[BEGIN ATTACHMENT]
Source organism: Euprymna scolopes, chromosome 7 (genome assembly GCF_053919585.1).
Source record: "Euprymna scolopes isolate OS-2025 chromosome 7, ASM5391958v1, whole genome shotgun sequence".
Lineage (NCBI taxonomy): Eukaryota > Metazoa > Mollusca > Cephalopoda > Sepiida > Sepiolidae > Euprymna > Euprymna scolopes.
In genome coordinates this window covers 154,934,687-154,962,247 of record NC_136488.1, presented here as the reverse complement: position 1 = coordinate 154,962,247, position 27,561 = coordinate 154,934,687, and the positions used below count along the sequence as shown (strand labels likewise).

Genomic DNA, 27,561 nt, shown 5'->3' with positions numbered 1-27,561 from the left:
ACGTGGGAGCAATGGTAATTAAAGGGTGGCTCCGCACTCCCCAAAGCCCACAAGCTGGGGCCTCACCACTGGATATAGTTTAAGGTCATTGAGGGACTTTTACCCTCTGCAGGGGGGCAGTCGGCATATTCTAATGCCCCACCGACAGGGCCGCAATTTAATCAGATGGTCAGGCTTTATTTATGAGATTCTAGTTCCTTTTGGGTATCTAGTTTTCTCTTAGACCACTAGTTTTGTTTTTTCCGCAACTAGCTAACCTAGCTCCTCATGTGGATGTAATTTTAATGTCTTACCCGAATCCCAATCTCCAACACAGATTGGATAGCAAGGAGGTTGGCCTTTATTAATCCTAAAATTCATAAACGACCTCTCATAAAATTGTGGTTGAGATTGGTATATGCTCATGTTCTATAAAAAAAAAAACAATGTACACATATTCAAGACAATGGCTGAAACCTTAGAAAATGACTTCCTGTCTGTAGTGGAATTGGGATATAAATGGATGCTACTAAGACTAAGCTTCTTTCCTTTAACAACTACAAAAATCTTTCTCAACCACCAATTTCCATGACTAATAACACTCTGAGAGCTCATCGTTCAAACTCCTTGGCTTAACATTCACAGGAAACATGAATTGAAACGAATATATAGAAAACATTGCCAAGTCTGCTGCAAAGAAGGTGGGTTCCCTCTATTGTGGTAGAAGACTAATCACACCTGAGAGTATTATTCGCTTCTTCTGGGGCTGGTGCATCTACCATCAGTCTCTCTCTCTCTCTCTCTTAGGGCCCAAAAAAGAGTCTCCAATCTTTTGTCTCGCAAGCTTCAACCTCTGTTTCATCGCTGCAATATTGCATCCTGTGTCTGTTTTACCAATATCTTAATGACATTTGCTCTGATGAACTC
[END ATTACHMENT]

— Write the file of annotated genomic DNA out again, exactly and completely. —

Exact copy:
Source organism: Euprymna scolopes, chromosome 7 (genome assembly GCF_053919585.1).
Source record: "Euprymna scolopes isolate OS-2025 chromosome 7, ASM5391958v1, whole genome shotgun sequence".
Lineage (NCBI taxonomy): Eukaryota > Metazoa > Mollusca > Cephalopoda > Sepiida > Sepiolidae > Euprymna > Euprymna scolopes.
In genome coordinates this window covers 154,934,687-154,962,247 of record NC_136488.1, presented here as the reverse complement: position 1 = coordinate 154,962,247, position 27,561 = coordinate 154,934,687, and the positions used below count along the sequence as shown (strand labels likewise).

Genomic DNA, 27,561 nt, shown 5'->3' with positions numbered 1-27,561 from the left:
ACGTGGGAGCAATGGTAATTAAAGGGTGGCTCCGCACTCCCCAAAGCCCACAAGCTGGGGCCTCACCACTGGATATAGTTTAAGGTCATTGAGGGACTTTTACCCTCTGCAGGGGGGCAGTCGGCATATTCTAATGCCCCACCGACAGGGCCGCAATTTAATCAGATGGTCAGGCTTTATTTATGAGATTCTAGTTCCTTTTGGGTATCTAGTTTTCTCTTAGACCACTAGTTTTGTTTTTTCCGCAACTAGCTAACCTAGCTCCTCATGTGGATGTAATTTTAATGTCTTACCCGAATCCCAATCTCCAACACAGATTGGATAGCAAGGAGGTTGGCCTTTATTAATCCTAAAATTCATAAACGACCTCTCATAAAATTGTGGTTGAGATTGGTATATGCTCATGTTCTATAAAAAAAAAAACAATGTACACATATTCAAGACAATGGCTGAAACCTTAGAAAATGACTTCCTGTCTGTAGTGGAATTGGGATATAAATGGATGCTACTAAGACTAAGCTTCTTTCCTTTAACAACTACAAAAATCTTTCTCAACCACCAATTTCCATGACTAATAACACTCTGAGAGCTCATCGTTCAAACTCCTTGGCTTAACATTCACAGGAAACATGAATTGAAACGAATATATAGAAAACATTGCCAAGTCTGCTGCAAAGAAGGTGGGTTCCCTCTATTGTGGTAGAAGACTAATCACACCTGAGAGTATTATTCGCTTCTTCTGGGGCTGGTGCATCTACCATCAGTCTCTCTCTCTCTCTCTCTTAGGGCCCAAAAAAGAGTCTCCAATCTTTTGTCTCGCAAGCTTCAACCTCTGTTTCATCGCTGCAATATTGCATCCTGTGTCTGTTTTACCAATATCTTAATGACATTTGCTCTGATGAACTC